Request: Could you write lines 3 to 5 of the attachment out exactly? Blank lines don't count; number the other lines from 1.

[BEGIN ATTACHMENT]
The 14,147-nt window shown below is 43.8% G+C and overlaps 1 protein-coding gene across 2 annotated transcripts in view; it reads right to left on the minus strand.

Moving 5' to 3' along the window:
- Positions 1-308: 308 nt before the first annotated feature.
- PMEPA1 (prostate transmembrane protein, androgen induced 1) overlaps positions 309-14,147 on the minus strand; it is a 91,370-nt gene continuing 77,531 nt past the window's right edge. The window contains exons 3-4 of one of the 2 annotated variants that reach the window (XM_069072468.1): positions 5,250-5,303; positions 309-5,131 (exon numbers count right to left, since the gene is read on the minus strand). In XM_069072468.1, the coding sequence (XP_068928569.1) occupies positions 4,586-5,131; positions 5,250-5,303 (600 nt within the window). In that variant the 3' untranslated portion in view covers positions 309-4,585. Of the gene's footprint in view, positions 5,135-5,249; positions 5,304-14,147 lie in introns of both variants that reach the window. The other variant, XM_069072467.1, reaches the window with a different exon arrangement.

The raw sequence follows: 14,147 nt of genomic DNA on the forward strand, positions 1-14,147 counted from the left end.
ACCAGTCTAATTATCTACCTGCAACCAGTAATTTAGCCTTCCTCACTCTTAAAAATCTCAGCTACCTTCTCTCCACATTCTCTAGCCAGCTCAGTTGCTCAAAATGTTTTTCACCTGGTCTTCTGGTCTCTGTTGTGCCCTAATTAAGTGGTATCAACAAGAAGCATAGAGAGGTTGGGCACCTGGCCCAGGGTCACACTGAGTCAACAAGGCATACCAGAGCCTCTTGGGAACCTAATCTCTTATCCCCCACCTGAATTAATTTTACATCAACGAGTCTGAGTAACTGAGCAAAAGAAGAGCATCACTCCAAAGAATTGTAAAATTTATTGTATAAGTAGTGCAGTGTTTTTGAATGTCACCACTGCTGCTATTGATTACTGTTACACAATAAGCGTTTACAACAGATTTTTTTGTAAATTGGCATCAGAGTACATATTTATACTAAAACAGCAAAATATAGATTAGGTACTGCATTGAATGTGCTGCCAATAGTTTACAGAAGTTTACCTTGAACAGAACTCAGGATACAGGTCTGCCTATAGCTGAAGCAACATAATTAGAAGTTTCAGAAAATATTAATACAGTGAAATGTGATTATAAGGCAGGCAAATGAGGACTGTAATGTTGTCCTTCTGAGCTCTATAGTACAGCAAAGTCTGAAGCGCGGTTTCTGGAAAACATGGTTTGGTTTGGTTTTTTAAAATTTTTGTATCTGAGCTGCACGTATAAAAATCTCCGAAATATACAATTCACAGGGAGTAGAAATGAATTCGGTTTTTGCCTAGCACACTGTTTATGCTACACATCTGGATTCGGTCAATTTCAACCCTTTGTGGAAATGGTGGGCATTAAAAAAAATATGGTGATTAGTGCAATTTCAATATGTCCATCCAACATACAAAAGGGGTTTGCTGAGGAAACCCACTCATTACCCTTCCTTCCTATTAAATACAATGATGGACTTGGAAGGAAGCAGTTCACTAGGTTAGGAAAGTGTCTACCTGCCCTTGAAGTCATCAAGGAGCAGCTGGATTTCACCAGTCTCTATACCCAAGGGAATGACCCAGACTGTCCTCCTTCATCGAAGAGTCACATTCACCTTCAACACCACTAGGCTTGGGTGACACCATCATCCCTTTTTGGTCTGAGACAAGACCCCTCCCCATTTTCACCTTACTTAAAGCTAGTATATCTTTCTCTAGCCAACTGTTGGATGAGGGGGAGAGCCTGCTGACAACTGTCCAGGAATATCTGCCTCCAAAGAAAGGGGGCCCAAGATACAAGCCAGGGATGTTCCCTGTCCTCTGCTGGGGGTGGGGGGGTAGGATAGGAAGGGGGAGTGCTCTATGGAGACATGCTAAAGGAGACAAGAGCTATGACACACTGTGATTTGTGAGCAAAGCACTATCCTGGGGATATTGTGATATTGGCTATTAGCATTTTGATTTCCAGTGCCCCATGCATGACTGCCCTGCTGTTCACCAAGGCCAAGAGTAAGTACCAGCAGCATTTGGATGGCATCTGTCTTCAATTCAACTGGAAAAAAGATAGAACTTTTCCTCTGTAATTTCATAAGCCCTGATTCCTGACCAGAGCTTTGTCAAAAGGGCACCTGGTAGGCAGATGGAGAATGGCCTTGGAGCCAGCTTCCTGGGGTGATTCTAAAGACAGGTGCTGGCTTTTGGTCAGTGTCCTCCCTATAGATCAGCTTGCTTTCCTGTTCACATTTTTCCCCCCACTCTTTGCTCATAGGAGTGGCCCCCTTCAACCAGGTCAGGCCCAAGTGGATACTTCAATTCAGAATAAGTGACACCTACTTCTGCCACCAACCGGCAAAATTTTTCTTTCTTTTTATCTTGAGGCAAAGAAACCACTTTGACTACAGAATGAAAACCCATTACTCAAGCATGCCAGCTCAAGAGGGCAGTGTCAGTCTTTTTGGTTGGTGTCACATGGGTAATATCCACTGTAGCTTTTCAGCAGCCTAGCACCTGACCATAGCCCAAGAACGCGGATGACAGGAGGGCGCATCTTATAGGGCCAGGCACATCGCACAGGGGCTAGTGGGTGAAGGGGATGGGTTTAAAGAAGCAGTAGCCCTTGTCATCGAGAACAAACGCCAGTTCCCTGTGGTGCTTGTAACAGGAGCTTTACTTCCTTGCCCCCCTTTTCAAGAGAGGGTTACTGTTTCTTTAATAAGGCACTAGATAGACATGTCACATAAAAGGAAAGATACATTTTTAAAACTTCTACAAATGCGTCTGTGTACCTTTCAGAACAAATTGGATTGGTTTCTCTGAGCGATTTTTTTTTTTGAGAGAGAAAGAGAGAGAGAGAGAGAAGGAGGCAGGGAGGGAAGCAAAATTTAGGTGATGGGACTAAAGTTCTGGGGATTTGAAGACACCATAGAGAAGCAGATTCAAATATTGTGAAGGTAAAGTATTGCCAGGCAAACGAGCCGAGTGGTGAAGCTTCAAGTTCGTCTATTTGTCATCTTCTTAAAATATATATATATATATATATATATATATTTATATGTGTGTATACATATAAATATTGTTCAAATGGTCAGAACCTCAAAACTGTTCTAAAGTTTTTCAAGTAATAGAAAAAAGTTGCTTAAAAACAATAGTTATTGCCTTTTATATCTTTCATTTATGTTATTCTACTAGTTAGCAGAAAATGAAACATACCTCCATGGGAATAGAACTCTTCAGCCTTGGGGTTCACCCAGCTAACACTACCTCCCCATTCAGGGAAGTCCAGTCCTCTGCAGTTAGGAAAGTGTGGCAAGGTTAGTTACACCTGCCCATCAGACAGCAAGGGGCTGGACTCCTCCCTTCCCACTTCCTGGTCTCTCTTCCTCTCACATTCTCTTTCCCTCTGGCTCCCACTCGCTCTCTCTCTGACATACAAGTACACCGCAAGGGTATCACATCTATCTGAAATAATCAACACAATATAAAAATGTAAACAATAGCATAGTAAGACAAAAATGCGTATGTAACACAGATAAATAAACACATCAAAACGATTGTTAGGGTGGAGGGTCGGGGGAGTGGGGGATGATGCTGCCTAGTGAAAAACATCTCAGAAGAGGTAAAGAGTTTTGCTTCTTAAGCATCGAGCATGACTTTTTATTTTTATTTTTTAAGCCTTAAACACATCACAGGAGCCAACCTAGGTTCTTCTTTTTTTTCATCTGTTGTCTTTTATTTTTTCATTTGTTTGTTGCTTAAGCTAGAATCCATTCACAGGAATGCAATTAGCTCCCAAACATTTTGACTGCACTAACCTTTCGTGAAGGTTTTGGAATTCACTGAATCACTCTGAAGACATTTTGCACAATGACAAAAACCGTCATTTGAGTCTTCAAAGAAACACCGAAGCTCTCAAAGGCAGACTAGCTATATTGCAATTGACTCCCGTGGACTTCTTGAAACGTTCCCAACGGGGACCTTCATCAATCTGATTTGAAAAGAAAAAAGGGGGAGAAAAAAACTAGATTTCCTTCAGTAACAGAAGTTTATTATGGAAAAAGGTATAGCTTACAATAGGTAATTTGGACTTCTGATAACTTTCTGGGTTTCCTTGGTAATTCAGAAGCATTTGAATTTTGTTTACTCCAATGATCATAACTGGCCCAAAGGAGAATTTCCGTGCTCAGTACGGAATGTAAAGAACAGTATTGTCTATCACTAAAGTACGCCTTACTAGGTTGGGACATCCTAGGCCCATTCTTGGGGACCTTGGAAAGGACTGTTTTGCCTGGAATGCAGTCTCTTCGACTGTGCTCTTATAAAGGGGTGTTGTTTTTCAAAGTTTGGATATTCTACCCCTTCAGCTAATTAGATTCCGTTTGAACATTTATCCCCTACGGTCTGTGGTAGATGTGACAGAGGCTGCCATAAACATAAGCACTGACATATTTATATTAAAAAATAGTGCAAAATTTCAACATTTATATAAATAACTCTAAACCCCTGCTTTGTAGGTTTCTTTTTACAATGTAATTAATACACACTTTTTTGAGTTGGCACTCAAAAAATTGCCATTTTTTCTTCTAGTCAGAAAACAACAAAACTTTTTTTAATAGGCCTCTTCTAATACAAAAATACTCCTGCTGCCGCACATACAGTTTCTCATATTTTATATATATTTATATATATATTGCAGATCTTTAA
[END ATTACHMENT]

- Positions 1-308: 308 nt before the first annotated feature.
- PMEPA1 (prostate transmembrane protein, androgen induced 1) overlaps positions 309-14,147 on the minus strand; it is a 91,370-nt gene continuing 77,531 nt past the window's right edge. The window contains exons 3-4 of one of the 2 annotated variants that reach the window (XM_069072468.1): positions 5,250-5,303; positions 309-5,131 (exon numbers count right to left, since the gene is read on the minus strand). In XM_069072468.1, the coding sequence (XP_068928569.1) occupies positions 4,586-5,131; positions 5,250-5,303 (600 nt within the window). In that variant the 3' untranslated portion in view covers positions 309-4,585. Of the gene's footprint in view, positions 5,135-5,249; positions 5,304-14,147 lie in introns of both variants that reach the window. The other variant, XM_069072467.1, reaches the window with a different exon arrangement.

The raw sequence follows: 14,147 nt of genomic DNA on the forward strand, positions 1-14,147 counted from the left end.